When we recognize that we don’t have all the time in the world, we see our priorities most clearly. ~ Laura Carstensen ~
I’ve been away from the keyboard for over a week because I’ve been away in Panama again. Dusty and I traveled there to help out another friend who was going through a difficult time with the care of her aging mother. Mama is 89 soon 90 and was being cared for at home by two full-time caregivers when the situation collapsed.
It’s been my observation lately, watching some of my friends deal with elderly parents that at some time in our lives, if we’re fortunate that our parents live to ripe old age, that our roles get reversed; the child becomes the parent, the parent becomes the child. So is the cycle of life. Mama’s situation is looked after, she still a feisty woman for her age and now she’s getting the type of care and companionship that she needs and seems very happy.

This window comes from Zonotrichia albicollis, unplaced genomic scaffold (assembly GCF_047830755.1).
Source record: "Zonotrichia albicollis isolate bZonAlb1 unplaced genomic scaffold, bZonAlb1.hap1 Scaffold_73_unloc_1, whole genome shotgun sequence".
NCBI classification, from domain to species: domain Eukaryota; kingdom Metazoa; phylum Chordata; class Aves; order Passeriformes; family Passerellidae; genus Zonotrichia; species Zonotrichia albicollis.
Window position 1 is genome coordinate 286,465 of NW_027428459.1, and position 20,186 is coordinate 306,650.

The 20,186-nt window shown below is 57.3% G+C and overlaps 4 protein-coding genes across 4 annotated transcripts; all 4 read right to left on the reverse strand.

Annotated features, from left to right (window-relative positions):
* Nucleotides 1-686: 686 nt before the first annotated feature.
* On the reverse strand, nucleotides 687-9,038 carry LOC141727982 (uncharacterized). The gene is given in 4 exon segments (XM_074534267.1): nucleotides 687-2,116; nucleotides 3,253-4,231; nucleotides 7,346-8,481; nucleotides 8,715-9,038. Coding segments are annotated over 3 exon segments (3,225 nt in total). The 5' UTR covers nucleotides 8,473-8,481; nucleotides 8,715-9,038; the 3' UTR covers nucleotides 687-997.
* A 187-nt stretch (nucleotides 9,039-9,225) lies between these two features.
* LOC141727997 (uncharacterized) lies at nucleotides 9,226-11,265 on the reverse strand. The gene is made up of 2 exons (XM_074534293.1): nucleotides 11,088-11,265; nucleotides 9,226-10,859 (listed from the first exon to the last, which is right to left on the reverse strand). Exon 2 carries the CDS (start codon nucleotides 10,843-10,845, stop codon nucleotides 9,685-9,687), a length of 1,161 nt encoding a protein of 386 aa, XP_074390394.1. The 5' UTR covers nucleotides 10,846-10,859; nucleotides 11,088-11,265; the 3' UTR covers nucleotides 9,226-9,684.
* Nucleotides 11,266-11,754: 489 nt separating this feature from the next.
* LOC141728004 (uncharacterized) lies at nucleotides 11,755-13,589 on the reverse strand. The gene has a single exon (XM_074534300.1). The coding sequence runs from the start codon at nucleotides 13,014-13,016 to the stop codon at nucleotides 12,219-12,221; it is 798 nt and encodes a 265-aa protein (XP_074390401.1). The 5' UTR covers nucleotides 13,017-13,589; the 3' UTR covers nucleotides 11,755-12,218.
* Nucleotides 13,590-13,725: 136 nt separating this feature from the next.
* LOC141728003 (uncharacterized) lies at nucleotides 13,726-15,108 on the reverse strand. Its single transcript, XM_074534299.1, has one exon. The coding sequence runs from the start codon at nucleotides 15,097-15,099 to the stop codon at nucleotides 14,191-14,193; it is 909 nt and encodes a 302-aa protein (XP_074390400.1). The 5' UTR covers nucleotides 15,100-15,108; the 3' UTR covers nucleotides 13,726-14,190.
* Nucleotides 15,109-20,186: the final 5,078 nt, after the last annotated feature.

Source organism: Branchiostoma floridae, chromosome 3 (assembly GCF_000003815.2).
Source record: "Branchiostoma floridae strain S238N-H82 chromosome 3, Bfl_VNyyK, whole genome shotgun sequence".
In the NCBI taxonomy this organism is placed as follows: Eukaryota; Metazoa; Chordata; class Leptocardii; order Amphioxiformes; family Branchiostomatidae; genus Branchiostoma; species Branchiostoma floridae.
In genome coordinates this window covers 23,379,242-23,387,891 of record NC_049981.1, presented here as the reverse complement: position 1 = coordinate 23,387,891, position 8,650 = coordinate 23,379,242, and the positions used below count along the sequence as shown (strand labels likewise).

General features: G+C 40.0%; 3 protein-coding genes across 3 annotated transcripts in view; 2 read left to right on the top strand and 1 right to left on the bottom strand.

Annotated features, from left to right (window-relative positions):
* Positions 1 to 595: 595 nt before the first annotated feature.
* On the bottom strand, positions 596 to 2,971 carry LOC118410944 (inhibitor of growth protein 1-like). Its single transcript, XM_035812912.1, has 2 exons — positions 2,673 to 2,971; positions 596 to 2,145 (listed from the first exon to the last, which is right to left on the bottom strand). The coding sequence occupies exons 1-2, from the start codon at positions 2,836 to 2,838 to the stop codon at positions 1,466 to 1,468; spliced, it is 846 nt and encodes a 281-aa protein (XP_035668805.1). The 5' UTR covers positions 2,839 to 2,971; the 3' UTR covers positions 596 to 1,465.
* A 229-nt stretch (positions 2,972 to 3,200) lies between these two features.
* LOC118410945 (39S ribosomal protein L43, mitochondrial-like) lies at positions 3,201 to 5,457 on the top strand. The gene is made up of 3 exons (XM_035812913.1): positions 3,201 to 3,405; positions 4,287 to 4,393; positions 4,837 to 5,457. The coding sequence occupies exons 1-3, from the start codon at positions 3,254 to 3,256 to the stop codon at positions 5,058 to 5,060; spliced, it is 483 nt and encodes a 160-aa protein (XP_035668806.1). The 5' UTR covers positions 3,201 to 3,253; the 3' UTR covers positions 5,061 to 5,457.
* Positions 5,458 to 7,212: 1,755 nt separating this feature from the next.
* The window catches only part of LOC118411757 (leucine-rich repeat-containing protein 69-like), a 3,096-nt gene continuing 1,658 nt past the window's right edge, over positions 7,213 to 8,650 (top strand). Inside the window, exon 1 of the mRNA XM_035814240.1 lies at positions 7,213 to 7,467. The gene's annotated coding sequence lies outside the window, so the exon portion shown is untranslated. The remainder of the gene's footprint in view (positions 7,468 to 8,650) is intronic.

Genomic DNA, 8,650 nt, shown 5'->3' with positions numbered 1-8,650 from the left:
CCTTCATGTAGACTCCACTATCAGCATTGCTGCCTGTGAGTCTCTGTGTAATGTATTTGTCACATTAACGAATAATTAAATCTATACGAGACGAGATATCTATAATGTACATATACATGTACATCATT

Today’s Ted Talk is by Laura Carstensen who is the founding director of the Stanford Center on Longevity. The center supports the research of scientists and other professionals intended at improving the lives of older people. Carstensen is best known for research that discredited labels of the old as slow and surly. With her students and colleagues, she has published well over 100 articles on life-span development. Her studies show that as we age we are not as nimble on our feet and our memories aren’t as sharp, but we get happier as we get older.
As our society ages and we live longer we hope that our quality of life can stay good. Dr. Carstensen’s research shows that as people get older they become happier, more content, and have a more positive outlook on the world.